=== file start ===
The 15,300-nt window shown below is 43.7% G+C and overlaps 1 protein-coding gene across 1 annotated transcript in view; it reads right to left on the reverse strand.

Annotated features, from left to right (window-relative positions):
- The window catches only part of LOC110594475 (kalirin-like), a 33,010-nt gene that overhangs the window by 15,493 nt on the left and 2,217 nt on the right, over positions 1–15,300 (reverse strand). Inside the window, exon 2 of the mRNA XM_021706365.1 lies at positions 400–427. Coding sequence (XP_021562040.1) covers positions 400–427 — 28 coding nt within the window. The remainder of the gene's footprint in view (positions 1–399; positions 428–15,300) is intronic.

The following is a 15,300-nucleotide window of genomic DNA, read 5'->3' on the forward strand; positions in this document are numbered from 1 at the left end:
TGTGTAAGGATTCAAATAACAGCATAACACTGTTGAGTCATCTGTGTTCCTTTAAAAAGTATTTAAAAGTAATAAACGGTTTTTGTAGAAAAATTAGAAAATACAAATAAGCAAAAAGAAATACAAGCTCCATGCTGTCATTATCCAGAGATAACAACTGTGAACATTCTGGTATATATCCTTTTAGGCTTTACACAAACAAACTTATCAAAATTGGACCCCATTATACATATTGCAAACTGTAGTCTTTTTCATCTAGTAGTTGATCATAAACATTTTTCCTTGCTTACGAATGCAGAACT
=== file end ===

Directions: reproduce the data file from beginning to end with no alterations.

The 15,300-nt window shown below is 43.7% G+C and overlaps 1 protein-coding gene across 1 annotated transcript in view; it reads right to left on the reverse strand.

Annotated features, from left to right (window-relative positions):
- The window catches only part of LOC110594475 (kalirin-like), a 33,010-nt gene that overhangs the window by 15,493 nt on the left and 2,217 nt on the right, over positions 1–15,300 (reverse strand). Inside the window, exon 2 of the mRNA XM_021706365.1 lies at positions 400–427. Coding sequence (XP_021562040.1) covers positions 400–427 — 28 coding nt within the window. The remainder of the gene's footprint in view (positions 1–399; positions 428–15,300) is intronic.

The following is a 15,300-nucleotide window of genomic DNA, read 5'->3' on the forward strand; positions in this document are numbered from 1 at the left end:
TGTGTAAGGATTCAAATAACAGCATAACACTGTTGAGTCATCTGTGTTCCTTTAAAAAGTATTTAAAAGTAATAAACGGTTTTTGTAGAAAAATTAGAAAATACAAATAAGCAAAAAGAAATACAAGCTCCATGCTGTCATTATCCAGAGATAACAACTGTGAACATTCTGGTATATATCCTTTTAGGCTTTACACAAACAAACTTATCAAAATTGGACCCCATTATACATATTGCAAACTGTAGTCTTTTTCATCTAGTAGTTGATCATAAACATTTTTCCTTGCTTACGAATGCAGAACT